Skip to main content

Verified by Psychology Today

Can We Heal Our Self and Our Soul Through Meditation?

Are we looking in the wrong place for happiness?

Key points

  • Yoga is about more than just physical practice and Insta-worthy snapshots.
  • Yoga is about understanding the connection between yourself and the world at large.
  • Meditation and mindfulness have numerous physical and mental benefits.
  • The key to medication is quite similar to the ancient Sanskrit mantra: the power to make it through the tough times lies inside you.

May I live like the lotus flower, at ease in muddy water.

Om Mani Padme Hum.

Stenciled on many walls, in many yoga studios, in many countries are the words “May I live like the lotus flower, at ease in muddy waters.”

I have struggled with anxiety throughout my entire life.

I have struggled with "working up to my full potential" throughout my entire life. I never had an explanation for why my brain couldn't work the way other people's brains worked. I never had a justification suitable to the adults in my life as to why I couldn't pay attention the same way other people could.

Parshuram Achary/Unsplash
Sometimes, we just have to tolerate the muddy, messy unknown
Source: Parshuram Achary/Unsplash

I have never had the ability to insert even the teensiest of delays between what my brain screams and what my mouth blurts out.

Because it is muddy to have to struggle to stay silent when your heart and head have spent your entire life fighting to have your words heard by those who are supposed to encourage your growth, your voice, and your well-being.

In 2013, my oldest childhood friend -- the boy who both of our mothers had ultimate faith that one day I would end up marrying -- came down with a severe case of pneumonia and due to complications from many years of serious drug addiction, at the age of 35, fell into a coma from which he would never recover. Ultimately, the family had no choice but to admit him to hospice.

I spent six months doing nothing but going to yoga, and visiting him at first the ICU, and later, at hospice.

Hospice was surreal. His mother wouldn’t let me make reference to his impending death, lest we upset him. Personally, I imagined that my friend was probably quite happy being higher than he had ever been in his entire life, and would have no doubt shaken his head at his mother trying to protect him from the knowledge that he was dying. Because, hey, at least he was doing something he liked.

As we waited for him to pass, I sat in that mud. Because every wall of every "church" I sought to believe in insisted that the mud was essential for growth. That mud was a guarantee that things would get better.

I just had to wait it out.

But, most of us don’t know how to sit in the muddy unknown and wait for an opportunity to grow through, or grow past, that which holds us back. Or, in my case in 2013, waiting for the tether that connected my friend to this world to release him.

Research has well-established the fact that meditation and mindfulness help...well, pretty much everything. Meditation can help reduce anxiety, reduce back pain, lower blood pressure, and decrease the frequency and lengths of episodes of insomnia. Transcendental meditation helps teenagers develop coping skills, boosts the immune system, and can reduce age-related brain degeneration that leads to memory loss related to Alzheimer's Disease.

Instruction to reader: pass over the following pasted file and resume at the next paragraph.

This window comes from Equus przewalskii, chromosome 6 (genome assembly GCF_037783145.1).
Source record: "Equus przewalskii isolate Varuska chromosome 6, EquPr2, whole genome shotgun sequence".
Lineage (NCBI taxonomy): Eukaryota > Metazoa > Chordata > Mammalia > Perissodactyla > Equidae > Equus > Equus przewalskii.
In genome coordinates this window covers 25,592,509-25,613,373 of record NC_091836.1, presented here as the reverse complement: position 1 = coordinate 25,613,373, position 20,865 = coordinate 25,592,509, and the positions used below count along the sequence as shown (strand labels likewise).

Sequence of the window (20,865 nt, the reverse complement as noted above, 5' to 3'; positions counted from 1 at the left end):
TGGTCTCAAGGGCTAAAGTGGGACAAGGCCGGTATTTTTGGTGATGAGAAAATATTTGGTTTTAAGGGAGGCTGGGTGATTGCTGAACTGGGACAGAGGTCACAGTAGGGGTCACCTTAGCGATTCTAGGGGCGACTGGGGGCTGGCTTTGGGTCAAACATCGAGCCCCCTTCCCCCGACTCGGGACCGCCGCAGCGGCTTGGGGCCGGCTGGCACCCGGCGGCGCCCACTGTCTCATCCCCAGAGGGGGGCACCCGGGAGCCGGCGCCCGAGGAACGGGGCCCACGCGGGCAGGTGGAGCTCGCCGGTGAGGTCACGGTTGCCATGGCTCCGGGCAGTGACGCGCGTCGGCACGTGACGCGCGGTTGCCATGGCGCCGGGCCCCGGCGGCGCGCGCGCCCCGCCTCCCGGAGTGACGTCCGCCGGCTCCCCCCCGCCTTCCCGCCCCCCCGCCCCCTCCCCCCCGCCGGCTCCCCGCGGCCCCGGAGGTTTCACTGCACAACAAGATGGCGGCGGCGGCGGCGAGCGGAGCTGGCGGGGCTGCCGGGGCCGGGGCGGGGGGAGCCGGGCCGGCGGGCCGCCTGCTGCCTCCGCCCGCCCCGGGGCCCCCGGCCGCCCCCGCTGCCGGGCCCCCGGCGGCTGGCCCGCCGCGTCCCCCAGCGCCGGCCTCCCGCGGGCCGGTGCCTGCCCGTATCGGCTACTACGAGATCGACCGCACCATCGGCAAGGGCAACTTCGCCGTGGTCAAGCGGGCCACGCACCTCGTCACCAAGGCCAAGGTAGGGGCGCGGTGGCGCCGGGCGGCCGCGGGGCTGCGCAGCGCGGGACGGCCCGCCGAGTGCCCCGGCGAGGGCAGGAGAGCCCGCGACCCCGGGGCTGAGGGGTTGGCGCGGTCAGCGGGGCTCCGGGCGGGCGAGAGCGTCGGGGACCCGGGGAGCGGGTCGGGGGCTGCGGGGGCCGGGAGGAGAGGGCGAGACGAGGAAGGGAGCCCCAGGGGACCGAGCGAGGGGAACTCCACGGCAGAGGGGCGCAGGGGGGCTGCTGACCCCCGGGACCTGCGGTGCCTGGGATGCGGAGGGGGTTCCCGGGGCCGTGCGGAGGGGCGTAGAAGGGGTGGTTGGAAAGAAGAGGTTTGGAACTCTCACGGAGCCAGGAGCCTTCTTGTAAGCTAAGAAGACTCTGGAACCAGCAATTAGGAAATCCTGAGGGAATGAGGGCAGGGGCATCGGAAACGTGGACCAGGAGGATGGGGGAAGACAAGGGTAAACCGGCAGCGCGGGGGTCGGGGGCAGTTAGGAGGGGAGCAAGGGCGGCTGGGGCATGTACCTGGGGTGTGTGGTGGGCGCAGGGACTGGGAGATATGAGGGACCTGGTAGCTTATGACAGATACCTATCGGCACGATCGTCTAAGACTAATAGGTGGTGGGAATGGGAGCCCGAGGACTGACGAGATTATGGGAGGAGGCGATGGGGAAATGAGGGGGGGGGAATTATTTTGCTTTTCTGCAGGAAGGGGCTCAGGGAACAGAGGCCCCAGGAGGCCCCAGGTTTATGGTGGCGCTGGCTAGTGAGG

The importance of meditation and mindfulness is that much like Sanskrit mantra's, the power to better yourself and to reduce symptoms that negatively affect your well-being and personal growth -- that power is found within you.

(Not within your sourdough bread, or perfectly plated Pinterest-worthy meals)

Nothing is greater than our love and compassion for others -- and for ourselves. It is the power of love that allows us to push through the mud and find something better.

This past year has been full of mud. Mud Storms. Mud Hurricanes that required us to depend on the greek alphabet because we ran out of letters. Mud fires that destroyed people’s lives, and -- and sometimes, all that mud felt more like a sh@$storm than something to learn from.

We tried to make our own bread, to develop our expertise at air frying, and to post pictures of the gourmet dinners that were intended to make our ugly insides look beautiful on the outside.

Some of us isolated ourselves by taking extreme political positions that lacked any sort of reality-based content. Some of us were drawn into the conviction that Chrissy Teigen and John Legend and Anderson Cooper were eating babies as cosmetic surgery.

The mud was messing with our vision and we were drowning, blindly, and trying to latch onto anything that might help.

But, we were looking outside of ourselves, rather than inside ourselves. And this mantra, “Om Mani Padme Hum,” insists that you acknowledge to yourself and to the universe that things will be okay.

This ancient Sanskrit mantra requires you to suspend your disbelief, and to embrace the concept that whatever you are going through at this moment, wherever you are in maintaining control of your anger, your integrity, your mental or physical health -- where you are right now, at this moment, is fine.

For now.

This place where you are struggling, this place is okay -- for now.

All you have to do is to put in the work.

You already have the seeds that can grow into your own happiness, your own physical and mental health, your own well-being, and your own enlightenment.

This is inside you. This is your jewel. Not baking bread. Not mastering the air fryer. might need to cut back on all those TikTok videos.

More from Lindsay Weisner Psy.D.
More from Psychology Today
More from Lindsay Weisner Psy.D.
More from Psychology Today